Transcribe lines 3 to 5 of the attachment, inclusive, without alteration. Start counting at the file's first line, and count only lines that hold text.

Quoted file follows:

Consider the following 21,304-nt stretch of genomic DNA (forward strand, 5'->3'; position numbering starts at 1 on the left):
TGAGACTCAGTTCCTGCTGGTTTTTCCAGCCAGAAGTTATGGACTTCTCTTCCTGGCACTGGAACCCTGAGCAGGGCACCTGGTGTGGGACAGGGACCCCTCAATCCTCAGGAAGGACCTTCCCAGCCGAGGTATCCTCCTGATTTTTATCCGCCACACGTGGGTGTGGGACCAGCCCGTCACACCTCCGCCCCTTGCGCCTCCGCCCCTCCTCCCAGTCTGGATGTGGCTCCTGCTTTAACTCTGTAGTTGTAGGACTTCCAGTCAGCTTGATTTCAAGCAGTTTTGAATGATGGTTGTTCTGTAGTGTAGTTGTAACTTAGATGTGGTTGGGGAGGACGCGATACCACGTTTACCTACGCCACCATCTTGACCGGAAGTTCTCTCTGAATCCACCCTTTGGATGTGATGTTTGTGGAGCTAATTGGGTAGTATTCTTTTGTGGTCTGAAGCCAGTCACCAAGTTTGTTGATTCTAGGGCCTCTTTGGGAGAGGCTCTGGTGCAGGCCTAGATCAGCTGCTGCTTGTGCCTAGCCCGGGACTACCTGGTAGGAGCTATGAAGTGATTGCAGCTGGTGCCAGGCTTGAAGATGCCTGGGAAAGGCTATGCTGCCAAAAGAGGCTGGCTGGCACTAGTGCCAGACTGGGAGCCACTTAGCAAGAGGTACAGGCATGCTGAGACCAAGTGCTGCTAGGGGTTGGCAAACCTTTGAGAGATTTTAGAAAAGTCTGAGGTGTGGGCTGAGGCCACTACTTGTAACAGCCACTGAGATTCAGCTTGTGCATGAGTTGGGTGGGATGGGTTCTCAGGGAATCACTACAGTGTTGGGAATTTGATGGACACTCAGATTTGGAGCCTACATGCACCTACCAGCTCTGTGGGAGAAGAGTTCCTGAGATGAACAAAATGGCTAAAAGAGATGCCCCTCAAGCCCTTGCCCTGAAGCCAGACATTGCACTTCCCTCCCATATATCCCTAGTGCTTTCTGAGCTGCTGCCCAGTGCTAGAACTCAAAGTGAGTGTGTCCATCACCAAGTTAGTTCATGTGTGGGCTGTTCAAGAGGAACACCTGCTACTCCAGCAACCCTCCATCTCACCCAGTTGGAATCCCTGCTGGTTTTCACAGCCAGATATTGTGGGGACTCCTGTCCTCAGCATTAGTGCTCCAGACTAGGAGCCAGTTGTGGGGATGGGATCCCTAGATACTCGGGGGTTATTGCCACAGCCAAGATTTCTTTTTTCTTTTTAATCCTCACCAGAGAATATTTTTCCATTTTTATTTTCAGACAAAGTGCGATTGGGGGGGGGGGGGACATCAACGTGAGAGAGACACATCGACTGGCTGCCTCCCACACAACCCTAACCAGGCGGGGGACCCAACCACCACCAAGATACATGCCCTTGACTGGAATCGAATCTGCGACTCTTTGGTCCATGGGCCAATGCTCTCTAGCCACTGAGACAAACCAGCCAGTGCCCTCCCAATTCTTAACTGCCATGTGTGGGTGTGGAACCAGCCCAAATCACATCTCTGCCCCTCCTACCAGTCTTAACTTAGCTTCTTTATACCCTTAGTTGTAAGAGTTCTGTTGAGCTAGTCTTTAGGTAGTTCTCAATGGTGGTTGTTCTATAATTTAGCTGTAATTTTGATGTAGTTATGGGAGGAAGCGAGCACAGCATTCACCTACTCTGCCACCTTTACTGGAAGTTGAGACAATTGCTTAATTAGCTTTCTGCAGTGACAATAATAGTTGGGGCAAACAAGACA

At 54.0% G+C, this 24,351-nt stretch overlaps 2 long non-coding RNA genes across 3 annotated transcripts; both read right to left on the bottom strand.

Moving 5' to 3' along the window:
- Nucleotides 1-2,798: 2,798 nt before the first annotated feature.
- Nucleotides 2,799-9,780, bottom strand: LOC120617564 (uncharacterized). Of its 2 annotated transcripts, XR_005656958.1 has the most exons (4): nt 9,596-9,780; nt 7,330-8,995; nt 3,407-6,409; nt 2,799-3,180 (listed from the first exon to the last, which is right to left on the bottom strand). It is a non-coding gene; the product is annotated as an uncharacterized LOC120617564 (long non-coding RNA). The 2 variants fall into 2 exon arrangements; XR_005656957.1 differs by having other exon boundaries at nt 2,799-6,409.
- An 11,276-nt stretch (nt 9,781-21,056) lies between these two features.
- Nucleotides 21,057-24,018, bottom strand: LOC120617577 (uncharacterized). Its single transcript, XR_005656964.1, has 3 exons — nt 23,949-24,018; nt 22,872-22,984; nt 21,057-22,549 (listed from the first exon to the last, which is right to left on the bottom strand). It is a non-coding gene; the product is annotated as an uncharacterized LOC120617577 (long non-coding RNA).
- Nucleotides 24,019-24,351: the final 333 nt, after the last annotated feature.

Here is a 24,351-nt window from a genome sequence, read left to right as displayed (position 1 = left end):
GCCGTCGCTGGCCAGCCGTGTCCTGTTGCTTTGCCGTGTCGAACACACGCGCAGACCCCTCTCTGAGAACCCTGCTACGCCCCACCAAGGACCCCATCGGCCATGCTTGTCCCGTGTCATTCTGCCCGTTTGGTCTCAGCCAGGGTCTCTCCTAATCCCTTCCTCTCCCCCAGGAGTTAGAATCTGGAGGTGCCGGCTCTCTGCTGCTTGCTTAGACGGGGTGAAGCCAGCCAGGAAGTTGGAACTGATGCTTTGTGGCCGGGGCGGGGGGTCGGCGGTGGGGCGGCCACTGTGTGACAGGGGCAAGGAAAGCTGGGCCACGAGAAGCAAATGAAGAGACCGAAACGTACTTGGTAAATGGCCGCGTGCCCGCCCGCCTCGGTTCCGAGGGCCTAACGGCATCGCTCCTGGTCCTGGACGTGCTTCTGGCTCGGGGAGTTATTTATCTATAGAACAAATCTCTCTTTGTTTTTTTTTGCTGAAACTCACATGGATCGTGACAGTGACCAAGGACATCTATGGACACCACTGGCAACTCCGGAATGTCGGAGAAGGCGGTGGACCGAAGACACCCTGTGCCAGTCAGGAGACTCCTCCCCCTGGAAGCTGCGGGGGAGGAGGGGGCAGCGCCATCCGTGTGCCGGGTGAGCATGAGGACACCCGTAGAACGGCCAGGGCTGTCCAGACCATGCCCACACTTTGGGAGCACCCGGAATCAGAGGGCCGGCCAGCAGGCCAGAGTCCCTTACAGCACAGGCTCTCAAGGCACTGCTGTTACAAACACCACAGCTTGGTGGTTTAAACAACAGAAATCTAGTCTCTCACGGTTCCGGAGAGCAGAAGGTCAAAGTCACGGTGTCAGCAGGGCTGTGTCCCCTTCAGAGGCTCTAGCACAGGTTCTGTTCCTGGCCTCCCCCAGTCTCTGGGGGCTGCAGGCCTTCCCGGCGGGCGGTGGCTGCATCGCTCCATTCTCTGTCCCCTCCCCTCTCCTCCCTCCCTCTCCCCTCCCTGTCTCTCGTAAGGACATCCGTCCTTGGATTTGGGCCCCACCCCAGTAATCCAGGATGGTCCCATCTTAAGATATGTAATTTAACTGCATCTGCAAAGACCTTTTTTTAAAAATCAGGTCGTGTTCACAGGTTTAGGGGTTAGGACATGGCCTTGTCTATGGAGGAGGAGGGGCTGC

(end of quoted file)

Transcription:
At 54.0% G+C, this 24,351-nt stretch overlaps 2 long non-coding RNA genes across 3 annotated transcripts; both read right to left on the bottom strand.

Moving 5' to 3' along the window:
- Nucleotides 1-2,798: 2,798 nt before the first annotated feature.